The Magnificent Meyersons (2021, Evan Oppenheimer)

Despite some occasionally annoying visual techniques (which I'll enumerate later), director Oppenheimer always shows enthusiasm for the directing of The Magnificent Meyersons. He loves directing New York City walk and talks, whether on the street or in a park. Most of Meyersons takes place either in a park or on the street. Sometimes seemingly the same street, just different sides of it. The dialogue pacing is usually good enough an occasional goof doesn't matter. There's a tranquil, meandering sense to it all. But it's unclear whether or not it's supposed to meander quite so much.

Meyersons takes place either all in one day, but since Oppenheimer's drone shots of the city are all from the same time of day and don't change with the sun's position, or match the location of the characters, maybe it's two. It seems more like one, though. If it's not supposed to be one day, there's another continuity problem in the script, which is a substantial pile.

The film opens introducing the Meyersons of the title. There's Ian Kahn as the intolerant robber baron who turns out to be the hero. He loves his daughter, Talia Oppenheimer (who's terrible; I hadn't realized she presumably got the job because her dad made the movie, maybe it plays better knowing), and worries about her getting cancer. He doesn't seem to care about any other little kid on the face of the planet but whatever. We don't find out until the third act he's supposed to be the hero when he's a dick to someone else, and it turns out Oppenheimer wanted us rooting for Kahn. Who's always an intolerant robber baron. His contribution to the first two acts of the movie is solely him being a loud-mouth dick. Turns out since he's rich, he's right.

Anyway.

Then there's Jackie Burns. She's got the best arc in the movie, even though it's done in the first act. It involves her husband, Greg Keller, who's kind of a tool. They're good together—and it's believably they're married, which shouldn't be a big deal, but when all the kids eventually get together, you don't think they've ever even met before shooting that day. She's having a kind of crisis, and it gets some resolution. Since nothing else in the movie intentionally avoids closure, she kind of gets the only full arc. And it's thanks to Keller, who doesn't get to hang with the fam later. She's in publishing; it doesn't matter.

Daniel Eric Gold is the younger brother and the rebel. He's in rabbinical school, his best friend is a priest (Neal Huff), and he meets his congregants in a park. One such congregant, Lilli Stein, visits him multiple times—so in one day—to tease him about being a future rabbi. Gold's the likable one. Or so you'd think. The movie keeps setting him up for a big arc, and it's never a thing. Not during the first twist, not during the last twist. Oppenheimer needs to gin up a twist every twenty-five minutes to keep the movie going, which is a bummer because when it's sort of lyrical navel-gazing, the film is at its best. Even with tedious transition shots–editor Evan Wood slows down the drone footage, making it more obvious that it's the same place as before and none of the characters are at that location.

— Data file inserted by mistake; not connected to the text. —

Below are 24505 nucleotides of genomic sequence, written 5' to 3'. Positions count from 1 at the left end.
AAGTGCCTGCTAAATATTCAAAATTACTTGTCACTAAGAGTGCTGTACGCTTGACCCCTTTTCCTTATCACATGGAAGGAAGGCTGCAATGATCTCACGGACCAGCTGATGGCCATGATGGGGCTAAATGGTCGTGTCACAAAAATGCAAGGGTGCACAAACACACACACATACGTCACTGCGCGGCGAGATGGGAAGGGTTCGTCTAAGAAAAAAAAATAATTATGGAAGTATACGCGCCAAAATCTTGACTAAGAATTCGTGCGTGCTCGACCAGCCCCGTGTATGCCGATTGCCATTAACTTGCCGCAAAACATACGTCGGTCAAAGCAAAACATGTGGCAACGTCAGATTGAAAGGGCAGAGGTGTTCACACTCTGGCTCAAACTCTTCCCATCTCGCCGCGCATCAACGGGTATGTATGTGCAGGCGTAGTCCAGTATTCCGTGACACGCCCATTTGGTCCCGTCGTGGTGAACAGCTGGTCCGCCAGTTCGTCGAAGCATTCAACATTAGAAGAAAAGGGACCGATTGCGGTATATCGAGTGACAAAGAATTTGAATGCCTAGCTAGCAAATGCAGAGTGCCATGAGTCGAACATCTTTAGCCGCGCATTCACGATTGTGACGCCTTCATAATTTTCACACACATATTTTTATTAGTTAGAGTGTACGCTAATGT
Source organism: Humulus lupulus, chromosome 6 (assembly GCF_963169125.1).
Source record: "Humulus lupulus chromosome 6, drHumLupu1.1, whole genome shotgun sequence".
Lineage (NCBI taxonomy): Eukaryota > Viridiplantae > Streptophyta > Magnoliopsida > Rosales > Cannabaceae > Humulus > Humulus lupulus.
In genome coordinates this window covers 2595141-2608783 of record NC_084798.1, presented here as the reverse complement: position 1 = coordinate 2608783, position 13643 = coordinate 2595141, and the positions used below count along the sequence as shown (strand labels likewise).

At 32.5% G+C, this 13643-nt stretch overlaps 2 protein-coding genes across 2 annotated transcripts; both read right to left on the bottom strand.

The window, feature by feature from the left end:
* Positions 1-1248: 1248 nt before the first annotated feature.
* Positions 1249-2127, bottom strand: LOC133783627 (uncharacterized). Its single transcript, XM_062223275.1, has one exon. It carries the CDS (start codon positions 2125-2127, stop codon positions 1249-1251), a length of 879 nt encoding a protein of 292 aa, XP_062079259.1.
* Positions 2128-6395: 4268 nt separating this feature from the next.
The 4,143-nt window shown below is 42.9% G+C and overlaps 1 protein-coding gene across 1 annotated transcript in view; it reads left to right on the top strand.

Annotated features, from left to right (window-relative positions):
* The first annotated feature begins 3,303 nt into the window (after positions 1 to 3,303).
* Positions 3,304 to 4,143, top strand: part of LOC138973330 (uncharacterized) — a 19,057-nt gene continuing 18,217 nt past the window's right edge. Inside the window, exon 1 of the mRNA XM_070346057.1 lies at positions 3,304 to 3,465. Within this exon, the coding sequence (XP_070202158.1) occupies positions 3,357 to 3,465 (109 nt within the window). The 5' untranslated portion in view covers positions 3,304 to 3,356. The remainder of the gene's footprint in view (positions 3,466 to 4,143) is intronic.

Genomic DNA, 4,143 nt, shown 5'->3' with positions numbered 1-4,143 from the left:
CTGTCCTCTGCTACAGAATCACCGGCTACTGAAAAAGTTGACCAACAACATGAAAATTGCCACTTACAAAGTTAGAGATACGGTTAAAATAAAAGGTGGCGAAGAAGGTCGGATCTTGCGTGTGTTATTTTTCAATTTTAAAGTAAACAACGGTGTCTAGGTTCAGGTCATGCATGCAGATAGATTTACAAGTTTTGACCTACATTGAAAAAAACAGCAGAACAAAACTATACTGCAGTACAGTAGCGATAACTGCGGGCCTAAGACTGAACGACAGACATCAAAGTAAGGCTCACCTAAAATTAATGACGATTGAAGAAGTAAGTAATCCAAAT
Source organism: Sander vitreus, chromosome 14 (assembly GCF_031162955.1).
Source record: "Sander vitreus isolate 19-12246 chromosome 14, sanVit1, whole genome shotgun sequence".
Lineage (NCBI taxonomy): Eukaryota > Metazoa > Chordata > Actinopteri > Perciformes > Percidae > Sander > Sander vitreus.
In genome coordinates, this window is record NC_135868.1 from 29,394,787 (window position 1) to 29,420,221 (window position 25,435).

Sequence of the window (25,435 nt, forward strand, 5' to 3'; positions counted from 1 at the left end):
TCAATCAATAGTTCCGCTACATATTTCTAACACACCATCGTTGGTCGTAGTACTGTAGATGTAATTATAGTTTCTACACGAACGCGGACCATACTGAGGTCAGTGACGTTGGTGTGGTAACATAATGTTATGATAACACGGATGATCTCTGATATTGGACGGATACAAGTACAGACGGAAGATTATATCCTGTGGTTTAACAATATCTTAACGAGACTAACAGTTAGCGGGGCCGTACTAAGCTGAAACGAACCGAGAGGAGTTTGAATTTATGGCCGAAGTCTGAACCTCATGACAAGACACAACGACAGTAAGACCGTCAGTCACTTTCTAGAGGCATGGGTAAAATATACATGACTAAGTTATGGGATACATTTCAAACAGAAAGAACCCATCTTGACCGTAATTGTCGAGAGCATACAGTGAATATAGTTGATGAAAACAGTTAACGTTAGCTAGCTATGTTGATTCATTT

The last kid is daughter Shoshannah Stern. She's a cutthroat realtor who no one's going to suspect because she's deaf, and people make a big deal out of her being capable when she's not around, which also means it's okay she's cutthroat. The cutthroat arc goes nowhere. In fact, it fails when you look at the movie's timeline because Stern makes an appointment then spends the entire second act having coffee with girlfriend Lauren Ridloff. Stern and Ridloff are good together. It helps a lot. Ridloff also doesn't get to go to the fam get-together, but probably should have; if Kahn's not a dick to his sister's Black girlfriend, he at least isn't a dick to his sister's Black girlfriend.

Mom is Kate Mulgrew. She's a pediatric cancer doctor who's miserable with her life because, well, she tells little kids they're going to die. Mulgrew's excellent. Either best or second-best performance. Barbara Barrie plays her mom, and they have a big scene walking around a park and talking before Mulgrew has to inspect Talia Oppenheimer for cancer (in the park). Melissa Errico plays the daughter-in-law (it's hard to imagine her and Kahn being married but sure). Errico doesn't have a part other than to take the kid to the park to tie into Mulgrew's plot, except people giving her shit for being Italian. Including her kid. Then again, maybe Kahn does make sense as the spouse.

The movie revolves around this typical day becoming fantastic a couple times, with flashbacks to Richard Kind abandoning the family twenty years before being thrown in to justify their current unhappiness. Kind's uneven, though the video filters Oppenheimer uses on the flashback sequences don't help any. Only Mulgrew's flashback shows any imagination (because they weren't willing to de-age her), with most of the kid actors playing the regular cast in flashback indistinct. Except for Anna Dale Robinson, who's got an essential part and is bad. Though Kind's blowing it too, because Oppenheimer fails at the single scene he needs to write well. The rest of the movie, even the contrived stuff, can get away with the nonsense platitudes. But if you're going to do it epical, you need to be able to deliver.

The whole thing seems like it just needs another ten or fifteen minutes, depending on whether or not they get rid of the drone footage. Good-looking digital video—with mostly strong photography from Derek McKane—helps. Daniel McCormick's repetitive score is satisfactory in the first act, tedious (like the drone shots it accompanies) by the end.

Meyersons is a middling, indie streets of New York City comedy. Far from the worst thing. And there's terrific acting from Mulgrew and Barrie.

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